What is COSMIC-2?
To make accurate weather forecasts, meteorologists need a continuous source of data about our atmosphere. The Constellation Observing System for Meteorology, Ionosphere, and Climate-2 (COSMIC-2) is a network of six remote-sensing microsatellites. Building upon the success of the COSMIC-1 program, COSMIC-2 will constantly orbit Earth collecting atmospheric data used for weather forecasting, climate monitoring, and space weather research.
NOAA is partnering with the U.S. Air Force (USAF), Taiwan’s National Space Organization (NSPO), and the University Corporation for Atmospheric Research (UCAR) on this satellite program.
How does COSMIC-2 work?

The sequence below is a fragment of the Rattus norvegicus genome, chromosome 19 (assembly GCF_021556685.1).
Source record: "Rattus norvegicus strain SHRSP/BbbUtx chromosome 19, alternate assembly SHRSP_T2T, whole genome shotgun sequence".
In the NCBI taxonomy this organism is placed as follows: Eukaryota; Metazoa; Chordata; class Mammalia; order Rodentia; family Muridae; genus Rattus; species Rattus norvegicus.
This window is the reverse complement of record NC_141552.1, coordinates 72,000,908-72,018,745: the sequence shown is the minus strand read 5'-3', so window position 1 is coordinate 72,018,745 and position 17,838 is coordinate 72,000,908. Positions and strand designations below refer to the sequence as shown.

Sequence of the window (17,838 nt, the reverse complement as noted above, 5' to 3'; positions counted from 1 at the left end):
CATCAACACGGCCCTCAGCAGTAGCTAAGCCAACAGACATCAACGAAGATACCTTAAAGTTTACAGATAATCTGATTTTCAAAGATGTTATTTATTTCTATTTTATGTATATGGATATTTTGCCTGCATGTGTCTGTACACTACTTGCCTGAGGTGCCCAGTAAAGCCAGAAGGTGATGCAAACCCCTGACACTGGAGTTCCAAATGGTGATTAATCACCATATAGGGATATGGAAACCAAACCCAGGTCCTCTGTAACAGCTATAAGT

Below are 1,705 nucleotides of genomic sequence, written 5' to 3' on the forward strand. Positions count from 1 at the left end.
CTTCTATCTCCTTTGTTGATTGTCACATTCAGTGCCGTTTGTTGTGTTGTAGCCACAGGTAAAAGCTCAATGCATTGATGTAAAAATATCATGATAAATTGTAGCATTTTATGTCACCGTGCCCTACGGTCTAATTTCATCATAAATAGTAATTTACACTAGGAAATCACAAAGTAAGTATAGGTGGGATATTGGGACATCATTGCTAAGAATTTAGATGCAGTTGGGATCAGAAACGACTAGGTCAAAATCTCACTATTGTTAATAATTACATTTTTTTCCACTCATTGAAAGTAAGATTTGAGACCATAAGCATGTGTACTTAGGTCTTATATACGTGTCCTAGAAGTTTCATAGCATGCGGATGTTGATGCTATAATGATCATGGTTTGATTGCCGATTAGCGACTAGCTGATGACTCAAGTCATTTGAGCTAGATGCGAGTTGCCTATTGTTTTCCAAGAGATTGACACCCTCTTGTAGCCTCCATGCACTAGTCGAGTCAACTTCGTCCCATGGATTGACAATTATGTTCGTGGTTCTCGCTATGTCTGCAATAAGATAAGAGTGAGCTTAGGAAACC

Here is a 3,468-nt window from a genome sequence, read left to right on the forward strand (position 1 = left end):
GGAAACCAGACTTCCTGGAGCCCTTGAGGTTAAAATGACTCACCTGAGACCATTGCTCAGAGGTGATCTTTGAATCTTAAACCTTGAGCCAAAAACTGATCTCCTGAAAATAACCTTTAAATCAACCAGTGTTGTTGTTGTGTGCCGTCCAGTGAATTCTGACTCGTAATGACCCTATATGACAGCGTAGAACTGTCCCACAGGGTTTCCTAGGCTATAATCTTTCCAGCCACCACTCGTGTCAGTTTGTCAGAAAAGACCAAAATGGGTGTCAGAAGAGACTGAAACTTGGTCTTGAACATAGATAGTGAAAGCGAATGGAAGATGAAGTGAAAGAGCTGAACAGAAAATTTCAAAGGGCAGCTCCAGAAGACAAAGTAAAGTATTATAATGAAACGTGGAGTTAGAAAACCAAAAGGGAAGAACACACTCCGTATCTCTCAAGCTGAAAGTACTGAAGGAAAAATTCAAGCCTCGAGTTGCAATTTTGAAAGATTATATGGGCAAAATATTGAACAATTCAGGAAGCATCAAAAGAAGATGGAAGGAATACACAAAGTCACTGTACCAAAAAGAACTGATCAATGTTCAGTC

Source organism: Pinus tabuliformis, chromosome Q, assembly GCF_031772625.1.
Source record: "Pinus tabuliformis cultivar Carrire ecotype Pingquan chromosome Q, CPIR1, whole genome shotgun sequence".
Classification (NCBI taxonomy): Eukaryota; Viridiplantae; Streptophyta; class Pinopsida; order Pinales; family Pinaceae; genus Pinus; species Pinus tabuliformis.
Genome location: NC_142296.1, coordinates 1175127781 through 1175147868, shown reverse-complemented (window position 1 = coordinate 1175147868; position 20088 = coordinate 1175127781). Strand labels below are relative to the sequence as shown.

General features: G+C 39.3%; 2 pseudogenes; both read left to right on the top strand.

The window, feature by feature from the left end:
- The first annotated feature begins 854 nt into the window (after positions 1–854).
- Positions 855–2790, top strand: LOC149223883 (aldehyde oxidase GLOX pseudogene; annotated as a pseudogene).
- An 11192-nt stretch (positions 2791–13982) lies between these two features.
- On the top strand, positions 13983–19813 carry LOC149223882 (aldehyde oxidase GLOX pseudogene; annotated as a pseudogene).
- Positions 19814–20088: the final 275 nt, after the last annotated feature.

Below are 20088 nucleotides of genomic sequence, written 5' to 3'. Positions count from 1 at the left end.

This team of COSMIC satellites circles the equator at approximately 17,000 miles per hour and uses a technique called radio occultation to collect information on our planet’s atmosphere. Here’s how it works: Global Positioning System (GPS) satellites constantly send signals down to receivers on Earth, but those signals get distorted along the way because the density of Earth’s atmosphere changes with height. COSMIC-2 satellites can detect and measure any small bends in those signals before they are cut off by Earth’s horizon. The three-minute period before the radio signal is cut off is known as radio occultation, and that data are what gives scientists near real-time information about the Earth’s atmosphere including conditions such as: temperature, pressure, density and water vapor.